For now, the question of whether dwell time is a definitive ranking signal will remain unanswered – but personally, I suspect that it is.
So, now that we’ve established what dwell time is and why we should probably consider it to be a ranking signal, how do you increase dwell time on your site?
In all honesty, you should be doing at least three of these four things anyway, regardless of whether you’re trying to increase your dwell time or not. There is no magic bullet when it comes to increasing dwell time, but adopting these techniques might help your content become more “sticky.”
The first suggestion to help you increase dwell time is to produce better content. After all, nobody’s going to stick around to read your stuff if it’s crap, are they?
Whether you’re producing blog posts, infographics or videos, good content should be:
We’ve written plenty of great content about, well, content, so if you’re worried that your blog isn’t performing as well as it could be, check out some of our resources on creating killer content. The better your content, the more likely visitors are to stick around, thus increasing your dwell time.
Since dwell time is measured on the time between arriving at a page and returning to the SERPs, it makes sense to provide users with additional actions to take when they’ve finished reading your content, essentially preempting a possible second query or answering another question. This results in a better user experience for the visitor, which is why internal linking is so important.
Of course, internal linking is essential to maximizing SEO. Without a strong and logical internal linking strategy, your site may suffer in the rankings, as the search engines’ spiders may not be able to thoroughly index the entirety of your site.
Just as internal links to other articles and pages can persuade your visitors to stay on your site for longer, so too can engagement techniques such as content recommendations.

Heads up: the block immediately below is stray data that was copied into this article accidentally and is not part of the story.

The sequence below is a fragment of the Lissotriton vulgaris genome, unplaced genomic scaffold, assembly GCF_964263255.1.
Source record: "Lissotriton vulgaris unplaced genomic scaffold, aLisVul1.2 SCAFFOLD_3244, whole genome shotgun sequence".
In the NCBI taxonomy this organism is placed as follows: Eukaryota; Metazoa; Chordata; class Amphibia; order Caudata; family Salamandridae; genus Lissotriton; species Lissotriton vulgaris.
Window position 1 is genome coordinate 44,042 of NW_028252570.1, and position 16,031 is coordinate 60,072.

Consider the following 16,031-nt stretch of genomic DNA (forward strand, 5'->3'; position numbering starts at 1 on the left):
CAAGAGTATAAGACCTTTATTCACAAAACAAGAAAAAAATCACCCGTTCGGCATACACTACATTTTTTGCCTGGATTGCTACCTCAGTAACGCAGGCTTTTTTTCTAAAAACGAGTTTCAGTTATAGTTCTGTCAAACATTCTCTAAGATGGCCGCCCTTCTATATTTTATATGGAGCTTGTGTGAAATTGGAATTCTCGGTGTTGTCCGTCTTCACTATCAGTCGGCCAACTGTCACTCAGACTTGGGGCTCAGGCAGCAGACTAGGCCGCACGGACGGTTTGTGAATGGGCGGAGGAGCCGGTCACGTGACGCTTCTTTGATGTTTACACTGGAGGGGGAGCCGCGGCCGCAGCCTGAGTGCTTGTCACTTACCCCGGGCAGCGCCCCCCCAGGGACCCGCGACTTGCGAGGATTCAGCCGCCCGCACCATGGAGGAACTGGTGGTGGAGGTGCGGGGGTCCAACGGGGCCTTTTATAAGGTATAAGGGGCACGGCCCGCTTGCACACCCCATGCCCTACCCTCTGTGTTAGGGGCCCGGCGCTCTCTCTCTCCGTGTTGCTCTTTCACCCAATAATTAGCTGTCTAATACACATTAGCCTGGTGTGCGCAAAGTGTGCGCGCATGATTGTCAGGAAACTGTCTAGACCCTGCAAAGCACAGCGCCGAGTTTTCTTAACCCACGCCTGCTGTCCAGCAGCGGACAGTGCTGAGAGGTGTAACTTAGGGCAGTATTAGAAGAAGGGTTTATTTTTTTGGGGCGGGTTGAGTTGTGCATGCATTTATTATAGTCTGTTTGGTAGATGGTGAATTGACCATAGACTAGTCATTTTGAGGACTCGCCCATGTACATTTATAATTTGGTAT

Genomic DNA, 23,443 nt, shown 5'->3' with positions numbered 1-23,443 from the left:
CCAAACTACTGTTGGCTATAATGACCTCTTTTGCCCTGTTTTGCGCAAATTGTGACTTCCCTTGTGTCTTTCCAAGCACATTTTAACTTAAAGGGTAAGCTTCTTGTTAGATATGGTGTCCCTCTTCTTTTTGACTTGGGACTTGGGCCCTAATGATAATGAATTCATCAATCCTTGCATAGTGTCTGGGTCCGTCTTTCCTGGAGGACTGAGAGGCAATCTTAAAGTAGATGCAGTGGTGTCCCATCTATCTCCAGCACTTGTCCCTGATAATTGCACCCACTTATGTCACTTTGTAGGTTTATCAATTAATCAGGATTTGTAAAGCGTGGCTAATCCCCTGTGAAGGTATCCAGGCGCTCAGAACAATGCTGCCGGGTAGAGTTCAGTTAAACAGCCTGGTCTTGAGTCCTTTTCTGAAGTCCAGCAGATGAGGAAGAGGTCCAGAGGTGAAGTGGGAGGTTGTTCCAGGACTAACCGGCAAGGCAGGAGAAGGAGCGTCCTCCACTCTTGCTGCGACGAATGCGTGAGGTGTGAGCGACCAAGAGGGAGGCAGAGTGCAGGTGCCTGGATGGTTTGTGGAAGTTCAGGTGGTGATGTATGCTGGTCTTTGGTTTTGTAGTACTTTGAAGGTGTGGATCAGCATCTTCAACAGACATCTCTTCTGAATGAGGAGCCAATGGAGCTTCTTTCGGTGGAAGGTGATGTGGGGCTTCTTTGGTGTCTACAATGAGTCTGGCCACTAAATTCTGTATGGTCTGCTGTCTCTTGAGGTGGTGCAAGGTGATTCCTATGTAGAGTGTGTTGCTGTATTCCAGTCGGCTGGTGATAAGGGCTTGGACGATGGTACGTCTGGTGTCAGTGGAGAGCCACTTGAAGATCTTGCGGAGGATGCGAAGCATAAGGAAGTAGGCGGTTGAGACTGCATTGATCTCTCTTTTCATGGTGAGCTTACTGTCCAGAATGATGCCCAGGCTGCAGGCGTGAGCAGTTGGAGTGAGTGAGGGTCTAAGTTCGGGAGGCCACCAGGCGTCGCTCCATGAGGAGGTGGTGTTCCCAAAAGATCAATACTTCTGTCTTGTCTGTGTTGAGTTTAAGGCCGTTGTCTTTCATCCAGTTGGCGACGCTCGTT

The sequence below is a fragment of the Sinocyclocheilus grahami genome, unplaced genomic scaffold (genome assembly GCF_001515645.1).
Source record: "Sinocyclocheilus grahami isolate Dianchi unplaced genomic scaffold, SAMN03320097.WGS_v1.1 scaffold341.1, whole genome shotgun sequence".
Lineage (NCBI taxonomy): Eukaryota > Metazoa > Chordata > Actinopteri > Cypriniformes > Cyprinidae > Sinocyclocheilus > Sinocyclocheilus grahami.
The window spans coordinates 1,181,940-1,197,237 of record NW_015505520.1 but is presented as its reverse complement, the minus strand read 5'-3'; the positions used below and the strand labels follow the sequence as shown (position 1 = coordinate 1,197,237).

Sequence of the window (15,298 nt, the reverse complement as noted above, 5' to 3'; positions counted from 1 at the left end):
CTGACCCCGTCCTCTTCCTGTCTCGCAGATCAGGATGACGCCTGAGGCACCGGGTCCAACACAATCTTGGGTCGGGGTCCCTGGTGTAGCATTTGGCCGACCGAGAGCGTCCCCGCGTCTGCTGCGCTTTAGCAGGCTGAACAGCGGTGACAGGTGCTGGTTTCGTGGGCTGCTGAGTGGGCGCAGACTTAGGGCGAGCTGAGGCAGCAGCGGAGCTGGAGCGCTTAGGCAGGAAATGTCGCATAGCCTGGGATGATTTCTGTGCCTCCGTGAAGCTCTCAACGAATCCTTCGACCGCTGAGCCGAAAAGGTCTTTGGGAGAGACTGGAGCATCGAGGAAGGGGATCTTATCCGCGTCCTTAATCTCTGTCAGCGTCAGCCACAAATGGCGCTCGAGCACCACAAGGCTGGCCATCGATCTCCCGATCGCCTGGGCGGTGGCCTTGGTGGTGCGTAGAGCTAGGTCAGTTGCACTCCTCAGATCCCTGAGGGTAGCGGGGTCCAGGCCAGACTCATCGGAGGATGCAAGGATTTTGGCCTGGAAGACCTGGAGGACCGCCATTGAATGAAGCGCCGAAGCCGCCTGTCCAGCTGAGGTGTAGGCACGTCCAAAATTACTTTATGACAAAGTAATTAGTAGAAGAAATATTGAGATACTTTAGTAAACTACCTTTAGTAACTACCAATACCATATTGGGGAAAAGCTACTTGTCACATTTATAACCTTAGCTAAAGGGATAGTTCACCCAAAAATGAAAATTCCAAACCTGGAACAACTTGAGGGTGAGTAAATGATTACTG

By suggesting relevant articles to your readers, you’re providing them a strong incentive to remain on your site. This tactic can be highly effective when implemented correctly, and the more closely related the recommended articles are to the piece of content the reader is viewing, the more likely they are to remain on your site by clicking through. After all, if a visitor can learn more about another topic of interest to them without returning to the SERPs, why wouldn’t they?
Another technique you can use to increase dwell time is to introduce a “pageless” or scrolling design for your webpages.
Fortunately, there’s a handy solution that doesn’t involve a great deal of work. To help search engine crawlers thoroughly index the content of a scrolling page, the page has to be broken up into paginated sections. Each section has a similar <title> tag, with rel=”next” and rel=”prev” values declared in the <head> tag.
To read more about how to paginate an infinitely scrolling page, check out Google’s official blog post on the topic.
Whether dwell time is a ranking signal or not, increasing the amount of time visitors spend on your site and reducing your bounce rate can only be a good thing. By implementing the features listed above, you can make your pages stickier, provide a more engaging experience for your visitors, and potentially increase conversions. Oh, and if Forrester is right, you might just rank more highly as well.
Originally from the U.K., Dan Shewan is a journalist and web content specialist who now lives and writes in New England. Dan’s work has appeared in a wide range of publications in print and online, including The Guardian, The Daily Beast, Pacific Standard magazine, The Independent, McSweeney’s Internet Tendency, and many other outlets.
See other posts by Dan Shewan